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Determinants of International Consumption Risk Sharing in Emerging Markets and Developing Countries

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  • Malin Gardberg

Abstract

The first objective of the paper is to identify determinants of international consumption risk sharing with a focus on developing countries. International consumption risk sharing is generally lower in developing countries, but the main constraints on international risk sharing in these countries have so far not been identified. As consumption growth in developing countries is generally volatile, and much more so than in advanced economies, there are high potential welfare gains from increased consumption smoothing especially in less developed countries. The second aim of my paper is to exploit the cross-sectional dependence when estimating the degree of international consumption risk sharing between individual countries and country groups. I use a standard risk sharing equation originally developed by Mace (1991), which later on has been modified by among others Hoffman and Nitschka (2009) and Kose et. al (2009) for studying international consumption risk sharing. The study is done using an unbalanced panel of 123 advanced and developing countries from 1970 to 2011. The analysis is also conducted separately for subgroups of advanced, emerging markets and less developed countries to allow for a differential impact of the determinants in the different country groups. In order to correct for potential cross-sectional dependence, I use Pesaran’s CCE estimator which exploits the cross-sectional dependence when estimating the degree of international consumption smoothing. I show that financial integration, measured either as an index of financial reform, capital account openness or as total external liabilities to GDP, has a significantly positive impact on international consumption risk sharing in developing countries. This result applies especially to poorer developing countries. Emerging market countries however seem to have gained less from financial integration in terms of consumption risk sharing. Remittance flows from migrant workers' positively affect risk sharing in developing countries, whereas foreign aid does not have a significant impact. Moreover, there is some evidence that high income inequality and also a high share of low income individuals reduces consumption smoothing in less developed countries. A lower degree of financial integration and higher inequality can thus partly explain why the degree of risk sharing is lower in developing countries than in advanced economies.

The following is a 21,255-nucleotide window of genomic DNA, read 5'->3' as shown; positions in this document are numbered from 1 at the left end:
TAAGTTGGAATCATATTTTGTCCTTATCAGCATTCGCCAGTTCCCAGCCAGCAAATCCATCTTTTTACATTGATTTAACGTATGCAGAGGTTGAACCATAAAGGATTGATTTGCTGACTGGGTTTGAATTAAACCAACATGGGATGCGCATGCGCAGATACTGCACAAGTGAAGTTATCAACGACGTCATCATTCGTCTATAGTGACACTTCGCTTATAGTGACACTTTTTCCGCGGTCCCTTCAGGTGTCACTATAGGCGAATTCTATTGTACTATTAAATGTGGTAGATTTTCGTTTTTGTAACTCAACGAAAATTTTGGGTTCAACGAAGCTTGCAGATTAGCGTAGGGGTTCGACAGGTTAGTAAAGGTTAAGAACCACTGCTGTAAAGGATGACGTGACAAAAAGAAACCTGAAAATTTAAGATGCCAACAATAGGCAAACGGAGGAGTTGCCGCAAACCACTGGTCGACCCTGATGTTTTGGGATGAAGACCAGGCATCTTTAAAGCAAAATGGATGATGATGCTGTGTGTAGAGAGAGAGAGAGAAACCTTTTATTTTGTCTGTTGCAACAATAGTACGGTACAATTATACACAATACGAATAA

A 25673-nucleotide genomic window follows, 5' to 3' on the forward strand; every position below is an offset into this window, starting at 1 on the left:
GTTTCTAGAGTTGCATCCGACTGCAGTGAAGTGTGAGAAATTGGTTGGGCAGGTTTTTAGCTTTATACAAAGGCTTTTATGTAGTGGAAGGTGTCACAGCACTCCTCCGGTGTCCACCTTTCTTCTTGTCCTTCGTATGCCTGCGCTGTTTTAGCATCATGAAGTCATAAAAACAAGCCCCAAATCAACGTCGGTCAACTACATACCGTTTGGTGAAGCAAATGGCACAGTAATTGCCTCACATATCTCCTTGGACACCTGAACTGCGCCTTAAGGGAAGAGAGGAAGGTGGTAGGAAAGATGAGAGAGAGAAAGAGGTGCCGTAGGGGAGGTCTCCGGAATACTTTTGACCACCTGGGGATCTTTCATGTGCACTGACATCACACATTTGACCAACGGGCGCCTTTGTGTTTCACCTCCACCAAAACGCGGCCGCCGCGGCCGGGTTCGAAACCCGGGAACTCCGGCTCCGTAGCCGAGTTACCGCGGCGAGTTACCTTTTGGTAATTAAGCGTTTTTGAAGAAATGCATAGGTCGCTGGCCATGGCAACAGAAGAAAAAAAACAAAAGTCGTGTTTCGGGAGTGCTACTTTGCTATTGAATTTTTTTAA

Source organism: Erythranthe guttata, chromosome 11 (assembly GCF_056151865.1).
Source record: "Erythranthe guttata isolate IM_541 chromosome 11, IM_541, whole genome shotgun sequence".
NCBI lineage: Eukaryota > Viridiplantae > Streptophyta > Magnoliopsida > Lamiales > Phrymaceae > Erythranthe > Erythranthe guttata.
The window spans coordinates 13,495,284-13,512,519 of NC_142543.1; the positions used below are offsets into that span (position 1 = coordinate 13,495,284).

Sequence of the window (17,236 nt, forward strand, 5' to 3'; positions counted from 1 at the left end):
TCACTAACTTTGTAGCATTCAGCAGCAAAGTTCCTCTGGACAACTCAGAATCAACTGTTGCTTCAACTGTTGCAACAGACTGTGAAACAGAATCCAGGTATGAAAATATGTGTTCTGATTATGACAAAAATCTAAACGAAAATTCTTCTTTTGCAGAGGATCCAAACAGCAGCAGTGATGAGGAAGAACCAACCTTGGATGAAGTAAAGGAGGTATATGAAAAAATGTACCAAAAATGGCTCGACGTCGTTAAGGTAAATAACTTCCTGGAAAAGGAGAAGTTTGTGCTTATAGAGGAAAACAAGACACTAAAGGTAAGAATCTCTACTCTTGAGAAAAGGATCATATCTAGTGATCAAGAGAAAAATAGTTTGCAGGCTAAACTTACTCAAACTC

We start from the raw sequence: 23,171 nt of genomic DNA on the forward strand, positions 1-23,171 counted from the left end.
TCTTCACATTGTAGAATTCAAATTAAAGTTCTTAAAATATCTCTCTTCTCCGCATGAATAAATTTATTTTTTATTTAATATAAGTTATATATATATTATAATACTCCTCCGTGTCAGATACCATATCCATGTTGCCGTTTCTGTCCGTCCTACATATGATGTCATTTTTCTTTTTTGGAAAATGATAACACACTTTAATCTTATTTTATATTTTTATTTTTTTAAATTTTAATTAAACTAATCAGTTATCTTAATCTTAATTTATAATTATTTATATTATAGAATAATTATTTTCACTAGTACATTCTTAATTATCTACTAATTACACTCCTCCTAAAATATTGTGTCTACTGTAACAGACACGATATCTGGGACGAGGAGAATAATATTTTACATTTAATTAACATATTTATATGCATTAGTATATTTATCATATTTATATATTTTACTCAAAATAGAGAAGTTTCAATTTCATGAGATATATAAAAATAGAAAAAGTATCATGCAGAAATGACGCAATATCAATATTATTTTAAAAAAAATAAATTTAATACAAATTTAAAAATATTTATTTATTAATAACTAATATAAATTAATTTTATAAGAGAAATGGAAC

Suggested Citation

  • Malin Gardberg, 2016. "Determinants of International Consumption Risk Sharing in Emerging Markets and Developing Countries," EcoMod2016 9452, EcoMod.
  • Handle: RePEc:ekd:009007:9452
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    References listed on IDEAS

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    Keywords

    123 advanced and developing countries ; Macroeconometric modeling; Developing countries;
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